Refugee number globally have driven to the highest levels in over a decade and up nearly five times in just two years, driven by conflicts in Syria, Congo, and Mali.   In total some 43 Million persons are displaced individuals roughly two-thirds of who are internally displaced within their own country.  The past year seen 1.1 Million new international refugees.  

Host countries who are generous enough to share land and resources to accommodate displaced persons are led by Pakistan, Ethiopia and Kenya.  Through relocation programs, of the 11 Million international refugees, nearly 80% become accommodated in developing countries and in this respect the shining light is the USA which accommodates nearly two-thirds of refuges citizenship. 

Most refugees however have spent several years in living in accommodation of squalor, overcrowding and with the most minimal of health services.  The United Nations High Commission for Refugees (UNHCR) has developed a system for registration through placement that attempts to minimize health impacts and trauma.  

Yet, health statistics on those suffering the refugee process globally are hard to come across – there are many good examples of information from specific camps, but not aggregated. 

While the increasing numbers of refugees is a cause of concern, the work of UNHCR in keeping the issue relevant and on the agendas of countries globally deserves Nobel attention.  Read their annual report at UNHCR 2012 report   

Domestically, considerable attention has been given to the issue of the Canadian government reduction in health supports to refugees, many provinces or hospitals have quietly stepped in and assumed these costs.  The Canadian Minister of Citizenship and Immigration blaming the very victims of this international process for their plight.    Macleans report on Jason Kenney.   Such  behaviour should be considered unethical and most Ministers would be asked to resign.  

Wednesday, 12 June 2013

Alberta Health Board fired - what are the public health lessons and opportunities?

The interface between health boards and politics is fragile.   In a flash of merely hours, the entire Alberta Health Services Board has been dismissed, the provinces health system thrown into disarray and the foundations of years of construction razed with the swipe of a pen. 

At issue was an even more fundamental tension.   Governments have encouraged and support health taking a more entrepreneurial and business like approach to management.  Taking the direction to heart, the AHS built in pay incentives (aka bonuses) for senior executives (some 99 in Alberta).   The government directed the board to not fulfil its commitment to senior staff and the board refused.

When health boards become too strong and begin to exert power that exceeds that of their master, the master retains the right of execution.  In destabilizing the power structures in Alberta, government now has the opportunity to rebuild – and we all know during the process of rebuilding, expenditures decrease, planning comes to a screeching halt, and staff who lack of direction pursue nothing.  For a health system that was economically spinning out of control, and those costs driven predominately by unit delivery costs of which the vast component is compensation, this might be a logical step.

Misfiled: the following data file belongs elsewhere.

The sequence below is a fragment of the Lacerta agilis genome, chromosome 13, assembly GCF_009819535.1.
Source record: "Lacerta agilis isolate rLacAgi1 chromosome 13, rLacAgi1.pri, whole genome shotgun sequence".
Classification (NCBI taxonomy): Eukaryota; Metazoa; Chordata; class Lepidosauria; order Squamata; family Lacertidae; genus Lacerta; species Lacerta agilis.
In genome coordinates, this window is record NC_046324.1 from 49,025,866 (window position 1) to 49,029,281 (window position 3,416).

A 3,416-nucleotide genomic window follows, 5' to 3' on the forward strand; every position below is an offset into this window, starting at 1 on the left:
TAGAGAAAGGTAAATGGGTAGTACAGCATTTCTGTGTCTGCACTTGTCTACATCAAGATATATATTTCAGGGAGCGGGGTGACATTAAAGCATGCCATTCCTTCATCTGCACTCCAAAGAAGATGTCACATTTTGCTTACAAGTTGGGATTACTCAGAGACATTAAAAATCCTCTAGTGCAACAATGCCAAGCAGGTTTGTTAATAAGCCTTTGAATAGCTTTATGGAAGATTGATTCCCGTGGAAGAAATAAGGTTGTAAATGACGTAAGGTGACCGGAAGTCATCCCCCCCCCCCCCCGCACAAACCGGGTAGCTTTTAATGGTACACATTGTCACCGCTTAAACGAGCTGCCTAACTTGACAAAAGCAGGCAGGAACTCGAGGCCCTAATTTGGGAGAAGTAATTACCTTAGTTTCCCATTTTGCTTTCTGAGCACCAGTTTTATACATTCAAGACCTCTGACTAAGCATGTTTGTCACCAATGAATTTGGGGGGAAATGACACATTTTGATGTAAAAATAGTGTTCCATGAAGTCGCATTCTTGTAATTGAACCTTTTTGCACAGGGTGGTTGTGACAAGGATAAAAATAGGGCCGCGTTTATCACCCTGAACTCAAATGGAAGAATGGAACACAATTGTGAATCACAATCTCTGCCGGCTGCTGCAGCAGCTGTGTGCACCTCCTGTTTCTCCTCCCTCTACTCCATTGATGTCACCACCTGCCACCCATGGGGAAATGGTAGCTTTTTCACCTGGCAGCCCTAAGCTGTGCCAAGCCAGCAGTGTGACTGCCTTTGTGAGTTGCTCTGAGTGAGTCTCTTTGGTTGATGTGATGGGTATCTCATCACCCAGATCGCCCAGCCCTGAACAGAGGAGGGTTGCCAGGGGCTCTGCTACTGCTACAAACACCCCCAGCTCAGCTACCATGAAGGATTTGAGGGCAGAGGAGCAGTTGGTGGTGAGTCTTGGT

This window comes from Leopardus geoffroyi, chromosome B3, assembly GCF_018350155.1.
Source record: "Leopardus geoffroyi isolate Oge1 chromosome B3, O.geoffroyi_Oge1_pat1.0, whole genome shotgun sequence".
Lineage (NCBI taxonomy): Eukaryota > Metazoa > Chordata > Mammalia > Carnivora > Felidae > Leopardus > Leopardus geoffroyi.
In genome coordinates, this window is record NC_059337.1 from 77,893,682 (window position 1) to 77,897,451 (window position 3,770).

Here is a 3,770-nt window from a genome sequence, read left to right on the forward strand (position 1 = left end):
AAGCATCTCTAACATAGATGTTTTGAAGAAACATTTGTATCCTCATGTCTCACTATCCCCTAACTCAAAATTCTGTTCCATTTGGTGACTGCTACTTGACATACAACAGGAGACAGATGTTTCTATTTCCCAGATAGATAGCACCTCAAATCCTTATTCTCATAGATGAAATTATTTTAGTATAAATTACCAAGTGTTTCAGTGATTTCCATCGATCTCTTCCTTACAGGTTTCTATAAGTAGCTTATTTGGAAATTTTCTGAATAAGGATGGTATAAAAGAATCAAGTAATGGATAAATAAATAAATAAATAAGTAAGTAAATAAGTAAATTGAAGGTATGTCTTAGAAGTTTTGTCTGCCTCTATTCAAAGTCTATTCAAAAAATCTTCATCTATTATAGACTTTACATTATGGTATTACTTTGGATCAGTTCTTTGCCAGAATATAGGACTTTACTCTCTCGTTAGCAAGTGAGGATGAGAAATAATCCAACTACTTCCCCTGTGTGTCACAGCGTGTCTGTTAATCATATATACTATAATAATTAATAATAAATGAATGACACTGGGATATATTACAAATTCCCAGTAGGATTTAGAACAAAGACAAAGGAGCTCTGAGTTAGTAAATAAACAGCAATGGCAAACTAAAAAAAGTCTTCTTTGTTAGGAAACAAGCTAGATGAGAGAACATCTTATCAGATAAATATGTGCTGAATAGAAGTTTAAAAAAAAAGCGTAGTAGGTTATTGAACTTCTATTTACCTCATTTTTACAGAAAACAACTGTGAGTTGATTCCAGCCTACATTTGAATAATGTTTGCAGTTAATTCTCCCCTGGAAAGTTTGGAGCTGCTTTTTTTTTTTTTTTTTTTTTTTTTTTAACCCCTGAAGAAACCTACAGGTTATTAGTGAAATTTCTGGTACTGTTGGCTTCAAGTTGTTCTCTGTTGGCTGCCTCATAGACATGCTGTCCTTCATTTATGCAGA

Might be because this is a province that has in the past made rash decisions without measuring its consequences – one of which led to the superboard.  It is also a province where eating a cookie in a mall can get you fired.   There are learnings for the whole of Canada that we can benefit from.

  • 1.       Health is inextricably related to politics in Canada
  • 2.       Health regions (school boards, municipal governments...) sit at the pleasure of government, so while government happiness is not a performance indicator, it is an important variable to consider.
  • 3.       Power destabilization is a highly effective mechanism for cost control and system control
  • 4.       During destabilized times, opportunities exist that the intrepid public health worker can monopolize on. 
  • 5.       During destablized times, risk is higher, but so is the potential gain.  Entrepreneurs truly understand the relative value of risk and gain – so if governments truly wish to bring a business attitude to health – here is the opportunity for innovators to shine.
Out of the ashes, the Phoenix will arise again.  More akin  is from Dr. Who, where in each incarnation, there is a different persona. 

Health boards were struck to act as a buffer zone between the public and front line workers, and politicians. Health systems are such an integral part of the Canadian culture, that they are the basis of loosing elections when tinkered with, and rarely the genesis of an election win. 

Good luck to our Alberta colleagues as they enter a period of chaos. 

Monday, 10 June 2013

Healthevidence.org - monthly update and can we scare youth from becoming criminals?